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Participants in the Traveling Baseball program are required to purchase their own batting helmet, glove, bat and cleats (see below). Bases, balls, team bag, and catcher gear is provided (players may purchase their own catcher gear).
Cleats:  10-12 years old no metal spikes allowed. 13 and over metals spikes allowed.



 Bat restrictions:  9U-14U: All bats must have the new USA stamp (unless using a -3 BBCOR bat).

15’s can use a BBCOR bat or wood bat.

9-U, 10-U, 11-U,
12-U, 13-U

Bats must be 2 1/4" with unlimited weight differential or bats 2 5/8" and have a -11 differential or less meaning -10, -9 etc. NOT -12, -13, etc. (i.e. 31” – 20.0 oz. / 31” – 21.0 oz. / 31” – 22.0 oz. etc.)


Bats must be 2 5/8" with a -5 or less differential


Bats must be 2 5/8” with a -3 or less differential


You may be asking, what does all this mean when you’re shopping for a new bat for next season?  We’ve tried to summarize the restrictions in an easier to understand manner…

For the 9 – 13 yo’s –

  • If your son is going to use a bat that has a 2 1/4” barrel, the weight differential (length minus weight) is unlimited.
  • If your son is going to use a bat that has a 2 5/8” barrel, the differential (length minus weight) must be -11, -10, -9 etc.
    • (30”-19oz., 29”-18oz., 28”-17oz. would = a -11)
    • (30”-20oz., 29”-19oz., 28”-18oz. would = a -10)
    • (30”-21oz., 29”-20oz., 28”-19oz. would = a -9)
  • It CANNOT be -12, -13 etc.

In the past, the “big barrel” bats had a 2 3/4“ barrel and the differential had to be -10 or less. 

Now, the “big barrel” bats have a 2 5/8“ barrel and the differential has to be -11 or less.

You will not find a 2 3/4" barreled bat that has the required USA Baseball stamp.

For the 14 – 15 yo’s -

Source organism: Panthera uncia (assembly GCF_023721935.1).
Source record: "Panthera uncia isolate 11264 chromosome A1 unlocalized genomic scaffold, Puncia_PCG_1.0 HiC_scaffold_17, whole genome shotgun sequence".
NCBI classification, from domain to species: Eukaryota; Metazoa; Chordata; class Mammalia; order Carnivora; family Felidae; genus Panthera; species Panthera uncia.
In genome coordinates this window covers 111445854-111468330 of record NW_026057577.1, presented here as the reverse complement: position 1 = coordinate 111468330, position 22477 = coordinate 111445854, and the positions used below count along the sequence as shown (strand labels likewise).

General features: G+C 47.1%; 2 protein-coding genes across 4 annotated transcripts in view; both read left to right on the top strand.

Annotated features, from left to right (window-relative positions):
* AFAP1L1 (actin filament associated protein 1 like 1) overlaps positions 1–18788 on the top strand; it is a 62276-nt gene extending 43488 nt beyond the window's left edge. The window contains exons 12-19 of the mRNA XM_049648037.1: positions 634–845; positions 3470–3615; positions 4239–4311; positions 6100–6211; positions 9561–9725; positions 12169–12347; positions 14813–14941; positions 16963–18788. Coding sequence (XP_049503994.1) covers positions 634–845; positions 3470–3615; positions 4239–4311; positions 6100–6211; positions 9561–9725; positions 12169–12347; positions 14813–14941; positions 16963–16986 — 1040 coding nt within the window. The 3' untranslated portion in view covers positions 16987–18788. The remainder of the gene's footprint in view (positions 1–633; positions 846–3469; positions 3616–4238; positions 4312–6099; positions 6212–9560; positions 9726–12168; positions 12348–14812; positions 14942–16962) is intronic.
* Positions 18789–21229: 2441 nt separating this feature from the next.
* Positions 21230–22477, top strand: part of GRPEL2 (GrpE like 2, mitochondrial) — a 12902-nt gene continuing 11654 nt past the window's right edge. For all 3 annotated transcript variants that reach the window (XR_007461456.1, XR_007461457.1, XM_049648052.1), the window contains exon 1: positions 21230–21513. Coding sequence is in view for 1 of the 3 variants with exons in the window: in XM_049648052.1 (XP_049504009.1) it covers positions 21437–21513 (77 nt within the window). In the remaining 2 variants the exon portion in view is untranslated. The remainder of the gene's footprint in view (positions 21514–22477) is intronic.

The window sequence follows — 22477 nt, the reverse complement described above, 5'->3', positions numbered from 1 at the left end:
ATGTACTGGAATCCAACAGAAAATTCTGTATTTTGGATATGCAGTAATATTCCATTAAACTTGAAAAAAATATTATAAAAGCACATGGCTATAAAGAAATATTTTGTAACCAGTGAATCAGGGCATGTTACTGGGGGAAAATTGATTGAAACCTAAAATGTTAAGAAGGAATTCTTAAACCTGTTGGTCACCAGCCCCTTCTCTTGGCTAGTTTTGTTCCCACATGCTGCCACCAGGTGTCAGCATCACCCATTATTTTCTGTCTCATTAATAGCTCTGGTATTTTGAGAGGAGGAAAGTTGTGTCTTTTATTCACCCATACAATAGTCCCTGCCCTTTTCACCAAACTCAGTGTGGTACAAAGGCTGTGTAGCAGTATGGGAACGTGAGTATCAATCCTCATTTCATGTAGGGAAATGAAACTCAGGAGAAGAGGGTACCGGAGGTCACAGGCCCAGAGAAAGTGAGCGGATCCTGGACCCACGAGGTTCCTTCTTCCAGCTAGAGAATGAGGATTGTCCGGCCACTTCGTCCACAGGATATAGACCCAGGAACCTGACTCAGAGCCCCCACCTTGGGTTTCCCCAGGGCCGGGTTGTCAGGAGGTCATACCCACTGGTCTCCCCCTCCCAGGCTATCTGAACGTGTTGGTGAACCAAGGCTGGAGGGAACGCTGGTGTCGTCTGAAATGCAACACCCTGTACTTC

The bat restrictions for these ages are a little easier to understand.  They must use a bat with a 2 5/8” barrel and have a -5 or -3 or less differential, depending on the age group.

Choosing a Baseball Bat

Baseball bats can be very expensive and a properly sized bat is critical to success, so please take the time to understand the differences in bat types, lengths, and weights. Some baseball bat retailers and some websites provide insight into things you should consider when selecting a properly-sized bat. Some very general information relative to proper bat sizing (length only) is available in the chart below.

Choosing a Baseball Glove

The most important thing when it comes to buying a glove, is buying the correct size, which depends on the age and position of the player.  The size of a glove is important for a specific position because it is designed to maximize the performance of the player.  The chart below shows an estimate of the size range of the glove for a specific player for baseball.

Portable Pitching Mounds

Here are some reminders when it comes to portable mounds:

1.  Two or more people is needed to lift the portable mound.  The weight of the bigger mounds is just over 100 pounds.  One person should not try and move any portable mound.  It could cause injury to the person and damage to the mound.

2.  Take them off the field after every game and practice.  This must happen everytime.  Leaving them on the field could lead to not having access to the field in the future.  

  ** The city is expected to drag the field daily.  Leaving them on the field may lead to damage to the portable mound.

3.  Do not move a portable mound from a field unless directed by the Traveling Baseball Fields Coordinator.

4.  Place them near the bench area - not on the grass.

5.  When storing the mound, Lay it down flat.

6.  Do not lean them up against the fence.  These mounds can warp over time.